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James Amsler Gray


James Gray was in college and taking a civilian pilot training course when the European war began. "I tried for the U.S. Army Air Corps and couldn’t pass the physical," he says. "I heard that the British were recruiting pilots for the Royal Air Force. I wanted to fly a fast fighter." Like many prospective Eagle Squadron pilots, Gray went to a special school in the United States and learned flying from former U.S. Army Air Corps pilots before shipping off to England. James Gray joined the RAF as an American volunteer in September 1941, and was posted to 71 Eagle Squadron flying Spitfire Vbs. Gray’s first missions in the Spitfire were mostly convoy patrols over the English Channel. By September of 1941, the faster Spitfire Mk.V had replaced No.71 Squadron’s Mk. IIs, and along with the aircraft change came Eagle missions of a little more range - sweeps across the Channel into France. These missions were dubbed Rhubarbs, Circuses and Rodeos, depending on the number of aircraft used, their tactics and varied methods of enticing the Luftwaffe to fight. Gray says he shot down his first enemy plane in the spring of 1942. The day before, some RAF bombers had been badly shot up on a major operation. Rescue boats went out looking for aircrew that might still be floating in dinghies, and Spitfires were sent to provide air cover for the operation. While on this patrol they were attacked by a number of Fw190's. Gray attacked one of the Fw190s which was pursuing Wing Leader Bob Sprague's Spitfire, Gray opened fire with his cannons and sent the Fw190 plunging into the sea. Staying in the RAF throughout the war, he flew Spitfires in North Africa and the Mediterranean, first with 93 Squadron, and later 111 Squadron. His luck eventually ran out in Italy when he was shot down early in 1945 whilst serving with 72 Squadron. Flight Lieutenant James Gray was shot down on January 4th, 1945, his 26th birthday. Gray's Squadron’s Spitfire IXs were carrying 500-pound bombs in ground attacks against German troops in northern Italy. He was taken POW for four months in Stalag-Luft I, north of Berlin. Among Flight Lieutenant James Gray's awards and decorations is the prestigious British Distinguished Flying Cross (DFC). After the war Flight Lieutenant James Gray became a pilot for United Airlines, started flying the DC-3, then flew the Convair 340 and, after a long successful career, retired as a Captain in DC-8 jets. He was also the historian for the Eagle Squadrons. James Gray at the age of 90 passed away on the 25th of November 2009.



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Units served with

  • No 71 'Eagle' Squadron

    No 71 'Eagle' Squadron

    'On 19 September 1940, No. 71 was reformed at Church Fenton as the first 'Eagle' Squadron to be manned by American personnel. The Squadron received Hurricanes in November and became operational on defensive duties on 5 February 1941. No. 71 converted...

Associated Place

  • Kirton-in-Lindsey

    Military site : airfield
    Used as an RFC and RAF Home Defence landing ground during the First World War, Kirton-in-Lindsey was built during 1938-40 as an RAF fighter station. It had two grass runways, 10 hardstandings, three grouped C hangars and four over-blister hangars....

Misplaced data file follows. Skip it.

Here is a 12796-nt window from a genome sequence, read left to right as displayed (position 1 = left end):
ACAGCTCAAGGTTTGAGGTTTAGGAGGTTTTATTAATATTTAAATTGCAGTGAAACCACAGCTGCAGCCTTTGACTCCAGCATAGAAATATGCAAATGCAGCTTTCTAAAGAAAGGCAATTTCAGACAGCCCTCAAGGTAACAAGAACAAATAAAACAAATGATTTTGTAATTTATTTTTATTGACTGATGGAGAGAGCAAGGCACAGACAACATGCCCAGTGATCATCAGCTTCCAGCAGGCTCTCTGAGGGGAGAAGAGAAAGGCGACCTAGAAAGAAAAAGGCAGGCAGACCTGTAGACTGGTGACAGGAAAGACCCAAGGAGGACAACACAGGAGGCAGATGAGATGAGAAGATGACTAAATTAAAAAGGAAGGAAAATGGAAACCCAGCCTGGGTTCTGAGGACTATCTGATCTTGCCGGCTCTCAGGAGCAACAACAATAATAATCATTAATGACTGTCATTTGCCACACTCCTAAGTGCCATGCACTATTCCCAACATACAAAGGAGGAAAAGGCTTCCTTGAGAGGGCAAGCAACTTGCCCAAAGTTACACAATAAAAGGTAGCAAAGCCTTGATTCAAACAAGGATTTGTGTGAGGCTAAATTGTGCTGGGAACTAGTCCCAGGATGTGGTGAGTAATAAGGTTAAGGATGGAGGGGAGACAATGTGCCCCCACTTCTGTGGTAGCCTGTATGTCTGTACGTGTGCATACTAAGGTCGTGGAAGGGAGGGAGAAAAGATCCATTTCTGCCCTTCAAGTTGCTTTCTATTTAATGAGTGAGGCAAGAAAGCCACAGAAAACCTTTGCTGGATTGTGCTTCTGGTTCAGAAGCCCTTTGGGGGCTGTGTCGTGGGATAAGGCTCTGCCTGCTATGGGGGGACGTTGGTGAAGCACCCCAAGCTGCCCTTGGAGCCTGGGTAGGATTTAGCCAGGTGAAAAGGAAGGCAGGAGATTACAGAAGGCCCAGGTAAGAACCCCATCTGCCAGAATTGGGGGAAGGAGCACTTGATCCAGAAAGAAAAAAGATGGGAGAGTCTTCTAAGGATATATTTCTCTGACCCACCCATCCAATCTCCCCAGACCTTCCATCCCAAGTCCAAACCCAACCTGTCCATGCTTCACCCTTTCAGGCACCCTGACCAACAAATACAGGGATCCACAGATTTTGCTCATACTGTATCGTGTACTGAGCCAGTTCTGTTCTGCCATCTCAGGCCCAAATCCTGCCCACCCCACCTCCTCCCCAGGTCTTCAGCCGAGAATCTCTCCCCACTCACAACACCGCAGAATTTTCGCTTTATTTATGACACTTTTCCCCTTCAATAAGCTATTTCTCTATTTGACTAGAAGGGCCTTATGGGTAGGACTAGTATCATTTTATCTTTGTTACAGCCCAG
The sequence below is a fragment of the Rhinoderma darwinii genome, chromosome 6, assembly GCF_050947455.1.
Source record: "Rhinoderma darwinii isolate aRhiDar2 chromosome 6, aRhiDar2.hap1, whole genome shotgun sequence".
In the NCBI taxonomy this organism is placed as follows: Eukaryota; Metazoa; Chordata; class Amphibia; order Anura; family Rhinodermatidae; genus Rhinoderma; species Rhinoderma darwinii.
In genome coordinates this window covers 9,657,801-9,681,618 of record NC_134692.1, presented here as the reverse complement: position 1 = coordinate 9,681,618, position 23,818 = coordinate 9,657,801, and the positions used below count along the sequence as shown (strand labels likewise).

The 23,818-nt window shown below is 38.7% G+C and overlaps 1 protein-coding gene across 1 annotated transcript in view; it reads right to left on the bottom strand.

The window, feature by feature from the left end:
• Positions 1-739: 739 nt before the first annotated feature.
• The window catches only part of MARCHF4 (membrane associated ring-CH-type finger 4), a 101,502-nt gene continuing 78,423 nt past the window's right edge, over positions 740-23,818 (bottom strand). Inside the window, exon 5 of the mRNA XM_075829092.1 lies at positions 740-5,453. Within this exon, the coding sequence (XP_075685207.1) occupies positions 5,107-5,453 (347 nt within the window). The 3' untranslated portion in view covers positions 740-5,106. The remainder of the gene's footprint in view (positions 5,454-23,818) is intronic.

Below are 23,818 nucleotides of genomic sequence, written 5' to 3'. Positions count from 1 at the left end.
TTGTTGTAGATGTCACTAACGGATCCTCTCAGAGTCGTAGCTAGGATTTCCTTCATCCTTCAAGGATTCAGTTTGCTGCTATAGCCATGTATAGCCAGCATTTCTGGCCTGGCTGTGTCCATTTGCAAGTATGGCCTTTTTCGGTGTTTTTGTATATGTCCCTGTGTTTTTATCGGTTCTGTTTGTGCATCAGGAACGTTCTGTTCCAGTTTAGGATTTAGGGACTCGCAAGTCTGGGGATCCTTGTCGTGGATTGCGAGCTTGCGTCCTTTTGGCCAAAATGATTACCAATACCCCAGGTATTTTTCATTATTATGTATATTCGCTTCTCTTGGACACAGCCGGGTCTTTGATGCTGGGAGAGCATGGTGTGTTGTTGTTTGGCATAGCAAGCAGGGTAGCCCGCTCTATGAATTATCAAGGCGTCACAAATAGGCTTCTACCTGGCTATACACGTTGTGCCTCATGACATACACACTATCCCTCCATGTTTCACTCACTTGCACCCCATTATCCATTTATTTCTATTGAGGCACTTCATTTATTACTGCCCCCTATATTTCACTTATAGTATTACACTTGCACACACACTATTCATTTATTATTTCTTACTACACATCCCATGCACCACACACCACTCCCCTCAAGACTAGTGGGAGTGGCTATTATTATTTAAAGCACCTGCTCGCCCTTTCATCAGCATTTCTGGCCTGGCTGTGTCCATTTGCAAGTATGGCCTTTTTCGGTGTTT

• Martlesham Heath

    Military site : airfield
    Opened in 1917 as home to the RFC Aeroplane Experimental Unit, Martlesham Heath became well known during the 1920s-30s as home to the Aircraft and Armament Experimental Establishment. Used as an RAF fighter station from 1939, with only a grass airfield...


Event Location Date
Born 4 January 1919
Service pilot training Tulsa, OK, USA 1941

Underwent service pilot training.

Shipped Overseas Merseyside, UK 1941

Shipped abroad to ETO.

Joined RAFVR United States September 1941

Joined Royal Air Force Volunteer Reserve.

Assigned Debden, Saffron Walden, Essex CB11, UK October 1941

Assigned to 71[Eagle] Sqn RAF.

Transferred Souk El Khemis, Algeria 29 September 1942

Transferred to 93 Sqn. North Africa.

Transferred Rimini RN, Italy November 1944

Transferred to 111 Sqn. Mediterranean.

Shot down Italy 4 January 1945

Shot down in Spitfire Mk IX on January 4th, 1945 on a ground attack mission, Northern Italy.

Prisoner Of War POW Barth, Germany 4 January 1945 – 4 May 1945

Prisoner Of War Stalag Luft I, north of Berlin.

Died San Jose, CA 25 November 2009

Passed away 25th November 2009.

Buried Mission City Memorial Park Santa Clara, Santa Clara County, CA December 2009

Mission City Memorial Park
Santa Clara, Santa Clara County, California


Date Contributor Update
17 June 2021 10:38:41 Al_Skiff Changes to events

Date Contributor Update
23 December 2017 18:09:20 SGD Changes to middlename and nickname


Date Contributor Update
25 February 2016 14:00:34 Al_Skiff Changes to unit associations and place associations

Date Contributor Update
06 October 2015 12:57:59 Al_Skiff Changes to events

Date Contributor Update
06 October 2015 12:19:05 Al_Skiff Changes to middlename, highest rank, role, biography, awards, events, unit associations and place associations

Date Contributor Update
27 September 2014 18:14:27 AAM AAM ingest

Air Power, December 1 2000 / Drawn from the records of the National Museum of the Mighty Eighth Air Force, Savannah, Georgia